CLAP ON! CLAP OFF! Simple Lighting Control

Remember that annoying tv advertisement for a sound activated light switch?  That’s certainly one way to control lights, as is the simple toggle switch.  But there are several others help you tailor your luminous environment to your mood and needs at that point in time.

First, if you are remodeling, or building new, consider adding more, rather than fewer lighting options to a space.  In important rooms like kitchens, dining rooms, living rooms, and family rooms, I like to suggest at least 4 and up to 6 circuits of lighting to choose from.  Make as many of those as you can on DIMMING switches, so you can adjust the level to the scene you are trying to set.  Dimmer switches are wonderful, and there are different types you can use, depending on your preference and manual dexterity.  Back in the 80’s, mostly what you saw were those clunky round rheostat knobs that you pressed for on and off.  Today, I much prefer what I call “fingernail slide dimmers” which are a miniature slide dimmer to the right of the toggle or rocker switch.

 By capturing unused attic space over this 1960's kitchen, we were able to flood the room with daylight. At nights, 5 circuits of lighitng, all on dimmers, provides precise control.

By capturing unused attic space over this 1960's kitchen, we were able to flood the room with daylight. At nights, 5 circuits of lighitng, all on dimmers, provides precise control.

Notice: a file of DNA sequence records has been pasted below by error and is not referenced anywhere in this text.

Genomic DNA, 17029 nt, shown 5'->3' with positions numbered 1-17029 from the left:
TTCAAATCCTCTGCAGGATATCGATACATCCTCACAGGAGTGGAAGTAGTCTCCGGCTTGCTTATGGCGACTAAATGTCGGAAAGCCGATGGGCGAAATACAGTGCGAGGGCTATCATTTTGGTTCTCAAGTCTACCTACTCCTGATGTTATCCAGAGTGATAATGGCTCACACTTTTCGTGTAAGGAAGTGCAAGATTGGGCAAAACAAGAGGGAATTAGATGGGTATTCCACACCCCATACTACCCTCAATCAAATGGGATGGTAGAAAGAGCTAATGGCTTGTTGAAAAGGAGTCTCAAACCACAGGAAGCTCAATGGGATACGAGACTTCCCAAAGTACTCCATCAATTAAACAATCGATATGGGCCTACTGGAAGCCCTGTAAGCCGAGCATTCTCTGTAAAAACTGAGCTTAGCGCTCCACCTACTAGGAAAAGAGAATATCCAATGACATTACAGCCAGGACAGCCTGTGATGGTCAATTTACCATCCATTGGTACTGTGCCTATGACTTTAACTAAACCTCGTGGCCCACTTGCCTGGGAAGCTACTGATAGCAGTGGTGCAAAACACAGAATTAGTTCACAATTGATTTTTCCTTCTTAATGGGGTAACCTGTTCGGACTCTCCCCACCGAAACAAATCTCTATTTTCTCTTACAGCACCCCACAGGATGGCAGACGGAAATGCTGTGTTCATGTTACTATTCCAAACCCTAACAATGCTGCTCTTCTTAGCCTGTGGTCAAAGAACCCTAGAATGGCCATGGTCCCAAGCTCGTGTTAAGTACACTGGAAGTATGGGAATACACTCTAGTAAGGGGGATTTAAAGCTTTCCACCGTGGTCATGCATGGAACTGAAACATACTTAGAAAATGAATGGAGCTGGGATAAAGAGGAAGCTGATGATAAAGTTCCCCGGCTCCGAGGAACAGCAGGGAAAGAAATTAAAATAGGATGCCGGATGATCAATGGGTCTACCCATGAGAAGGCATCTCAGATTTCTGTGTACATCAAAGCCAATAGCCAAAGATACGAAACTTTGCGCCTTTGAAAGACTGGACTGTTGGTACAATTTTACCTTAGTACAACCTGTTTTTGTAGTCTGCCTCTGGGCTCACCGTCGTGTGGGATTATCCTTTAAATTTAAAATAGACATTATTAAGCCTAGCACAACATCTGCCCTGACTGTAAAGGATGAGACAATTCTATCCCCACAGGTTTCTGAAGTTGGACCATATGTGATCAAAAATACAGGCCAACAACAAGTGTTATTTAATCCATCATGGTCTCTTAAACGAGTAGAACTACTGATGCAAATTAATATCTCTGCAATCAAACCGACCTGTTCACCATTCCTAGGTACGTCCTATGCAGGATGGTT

Here’s a kitchen transformation we did recently on a 1960’s trilevel.  The first and most significant light(and the least expensive) comes from the four new skylights overhead. The light varies according to the season and the time of day.  Next, we added recessed downlights for task lighting at countertops.  Then undercabinet lights, on their own dimming circuit. Then we added track lighting, including pendant lights that add a decorative element as well as function. Finally, xenon mini lights behind a cove provide a wash up indirect uplighting. Again, all circuits are dimmable, so you can manipulate the scene in an almost unlimited variety.  There are switches at the entry from the garage, the entry from the dining room, and the entry from the backyard so you never have to stumble into the room in the dark.

One useful upgrade to such a system of 4 to 6 circuits is to collect them into a single box, with on at the top, off at the bottom, and 3 or 4 “scenes” in between.  The scenes are ones you or your lighting designer program during set up right at the keypad, or sometimes in a nearby closet.  Since most people have favorite light levels, the scenes make it easy to get back to those.  For example, in my own kitchen, we have 6 circuits, and use one of them alone,  the basic task lighting, about 75% of the time. While using those downlights, we seldom ever raise their light output to more than 60% of their maximum. (For incandescent or halogen sources, dimming greatly extends lamp life).  But we use ALL 6 circuits at different times for different events, and are glad we have them ready to go!